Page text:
REVIEW

The Inn at Little Washington

The Inn at Little Washington is, as the name implies, a luxury country inn that also houses a restaurant.  It is not, however, located in Washington, D.C., although its inhabitants do comprise the majority of the inn’s patrons, but is rather located in the little-known hamlet of Washington, VA, about 67 miles outside of D.C.  It is widely considered the finest restaurant — in quality of food, service and atmosphere — within a day's journey of the nation’s capital, and in our view is one of the top 10 restaurants in the United States. 

The restaurant has been endlessly showered with awards of various kinds.  In 1996, Andrew Lloyd Webber wrote an article for the London Telegraph in which he stated:  “I have eaten in some of the best restaurants in the world this year, from Girardet at Crissier, Switzerland, to La Tante Claire in London.  For my money this little hotel provides the best overall dining experience I can remember in a long while, perhaps my best ever.”  Similarly, Craig Claiborne of The New York Times called it “the most magnificent inn I’ve ever seen, in this country or Europe, where I had the most fantastic meal of my life.”  Such gushing praise can inordinately raise expectations so it is frankly best simply to anticipate a very fine and memorable meal. 

The façade of the two-story main house is quaint and inviting, but inside is a world of unrestrained fantasy and opulence, with rose-colored silk-fringed Victorian lamps glowing above each table, heavy tapestries and candelabra sconces on the walls and an intricately patterned hand-painted ceiling.  Andrew Lloyd Webber went on to describe the décor as that of “an English country house that has been 20 percent overdone”, an observation that more induces envy of the English country houses Webber evidently frequents than accurately portrays the dining room.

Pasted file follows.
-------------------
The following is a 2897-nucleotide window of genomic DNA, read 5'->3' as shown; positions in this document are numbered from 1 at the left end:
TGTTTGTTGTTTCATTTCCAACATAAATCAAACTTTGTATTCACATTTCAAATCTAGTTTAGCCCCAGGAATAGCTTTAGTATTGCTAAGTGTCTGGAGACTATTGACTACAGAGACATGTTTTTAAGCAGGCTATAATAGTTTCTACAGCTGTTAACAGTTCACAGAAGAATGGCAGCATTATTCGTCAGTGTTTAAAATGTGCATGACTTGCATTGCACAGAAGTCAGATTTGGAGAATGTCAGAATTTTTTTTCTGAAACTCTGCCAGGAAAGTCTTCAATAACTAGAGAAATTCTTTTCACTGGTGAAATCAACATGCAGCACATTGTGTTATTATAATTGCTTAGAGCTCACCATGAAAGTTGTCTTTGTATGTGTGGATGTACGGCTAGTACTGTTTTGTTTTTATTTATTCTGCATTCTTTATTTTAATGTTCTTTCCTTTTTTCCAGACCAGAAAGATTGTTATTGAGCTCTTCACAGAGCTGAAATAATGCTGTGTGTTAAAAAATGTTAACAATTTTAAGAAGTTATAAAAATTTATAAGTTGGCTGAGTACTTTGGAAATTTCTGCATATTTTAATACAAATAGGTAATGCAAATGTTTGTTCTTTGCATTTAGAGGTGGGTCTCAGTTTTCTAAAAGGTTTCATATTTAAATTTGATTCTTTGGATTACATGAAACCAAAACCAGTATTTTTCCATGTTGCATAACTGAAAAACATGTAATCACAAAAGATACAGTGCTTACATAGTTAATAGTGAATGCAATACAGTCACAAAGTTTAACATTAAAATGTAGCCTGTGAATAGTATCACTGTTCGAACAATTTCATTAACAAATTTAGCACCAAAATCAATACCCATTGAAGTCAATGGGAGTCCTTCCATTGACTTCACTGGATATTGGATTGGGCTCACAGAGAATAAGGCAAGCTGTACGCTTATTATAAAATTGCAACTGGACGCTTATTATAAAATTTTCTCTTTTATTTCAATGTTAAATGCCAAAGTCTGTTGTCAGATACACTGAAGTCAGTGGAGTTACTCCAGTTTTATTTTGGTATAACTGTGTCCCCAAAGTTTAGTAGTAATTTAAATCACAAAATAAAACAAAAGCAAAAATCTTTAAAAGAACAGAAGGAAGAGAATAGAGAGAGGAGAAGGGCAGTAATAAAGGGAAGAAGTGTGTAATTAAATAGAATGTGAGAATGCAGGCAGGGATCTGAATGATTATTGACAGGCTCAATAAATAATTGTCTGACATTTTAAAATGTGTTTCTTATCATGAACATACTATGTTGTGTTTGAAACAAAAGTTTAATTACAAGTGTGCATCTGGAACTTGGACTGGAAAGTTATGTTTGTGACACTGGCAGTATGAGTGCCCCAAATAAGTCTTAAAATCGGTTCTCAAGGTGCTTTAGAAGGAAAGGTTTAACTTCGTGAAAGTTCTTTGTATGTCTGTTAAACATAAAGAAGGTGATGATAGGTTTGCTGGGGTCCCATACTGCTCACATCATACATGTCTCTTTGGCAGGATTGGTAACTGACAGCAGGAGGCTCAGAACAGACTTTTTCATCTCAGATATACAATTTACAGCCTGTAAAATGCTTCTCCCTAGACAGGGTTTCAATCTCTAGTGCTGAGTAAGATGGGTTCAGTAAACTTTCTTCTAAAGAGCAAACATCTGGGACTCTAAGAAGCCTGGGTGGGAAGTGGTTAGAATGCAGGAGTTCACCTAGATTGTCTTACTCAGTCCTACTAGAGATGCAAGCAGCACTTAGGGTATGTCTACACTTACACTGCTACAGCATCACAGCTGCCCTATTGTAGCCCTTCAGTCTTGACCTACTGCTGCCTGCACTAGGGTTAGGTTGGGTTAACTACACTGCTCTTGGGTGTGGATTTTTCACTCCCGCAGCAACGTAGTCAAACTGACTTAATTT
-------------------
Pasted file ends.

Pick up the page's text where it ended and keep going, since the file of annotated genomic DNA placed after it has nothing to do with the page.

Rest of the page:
O’Connell repeatedly takes risks, making bold, iconoclastic choices in the cuisine as well as the design (tapestries and tassels are not particularly en vogue these days), and does so with absolute authority.  This self-possession is all the more remarkable given that O’Connell is self-taught.  His cuisine is always seasonal, fresh, and composed of the highest quality ingredients available.  But there are frequently whimsical touches:  the “tin of sin” containing osetra caviar, peekytoe crab and cucumber rillette; black truffle popcorn; a version of beef Wellington with tuna.  Not to mention that you may notice during the course of your 10-course tasting menu that one of O’Connell’s Dalmatians has wandered into the dining room (he has a habit of cooking in what appear to be Dalmatian pajamas) or the rolling, mooing cow that has been adapted as a cheese cart.  But the overall bias is classic, with French-inflected New American cuisine plated in colorful, imaginative presentations.  There is “salmon five ways”:  tartare; smoked; pastrami-cured; poached; gravlax with cilantro.  There is apple-rutabega soup, a kind of sweeter butternut squash soup (a result of the addition of maple syrup), that is meant to taste like liquid autumn.  And “glazed oysters drunk on champagne”, a hedonistic alchemy of oysters, champagne and caviar:  oysters are first poached in their shells with champagne, then champagne hollandaise and a dollop of caviar are added on top. 

The restaurant has arguably the best service in the country.  O’Connell holds an undergraduate degree in drama, so it is perhaps not surprising that there is so much theatricality and pageantry involved, from the customized menus printed with your name to the invitations afterward to tour the exuberantly-decorated kitchen and to stay and enjoy a cup of coffee on the captivatingly romantic garden patio.  The isolation of the Virginian countryside is ideal for melting away the freneticism of the city and the inn is a place of such warmth and hospitality that is hard not to depart in buoyant spirits.  The drive back to D.C. can be excruciatingly anticlimactic after so transcendental an experience, so we highly recommend diners stay for the night at one of the inn’s sumptuous rooms or cottages. 

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INFORMATION

Washington, VA
Middle and Main Street
(540) 675-3800
    Patrick O’Connell, Chef
    Jennifer Knowles, Wine Director

    TAGS

    • Washington, D.C.
    • American (Nouveau)
    • Best Decor
    • Best Service
    • Best Wine Lists
    • BYOB Corkage: $35 (1st 750ml) and $50 (2nd 750ml) or $50 (1500ml); limited to 2 750ml bottles or 1 1500ml bottle/not on wine list. Corkage fee waived for each bottle purchased off wine list.
    • Chef's Table 2 Chef's Tables: 6 seated
    • Romantic
    • Tasting Menu 10 Course "Gastronaut's" Menu: $208 10 Course "Gastronaut's" Menu with Wine Pairings: $308 4 Course Prix Fixe: $168 / 178 / 198

    OTHER REVIEWS

    • Zagat : 29

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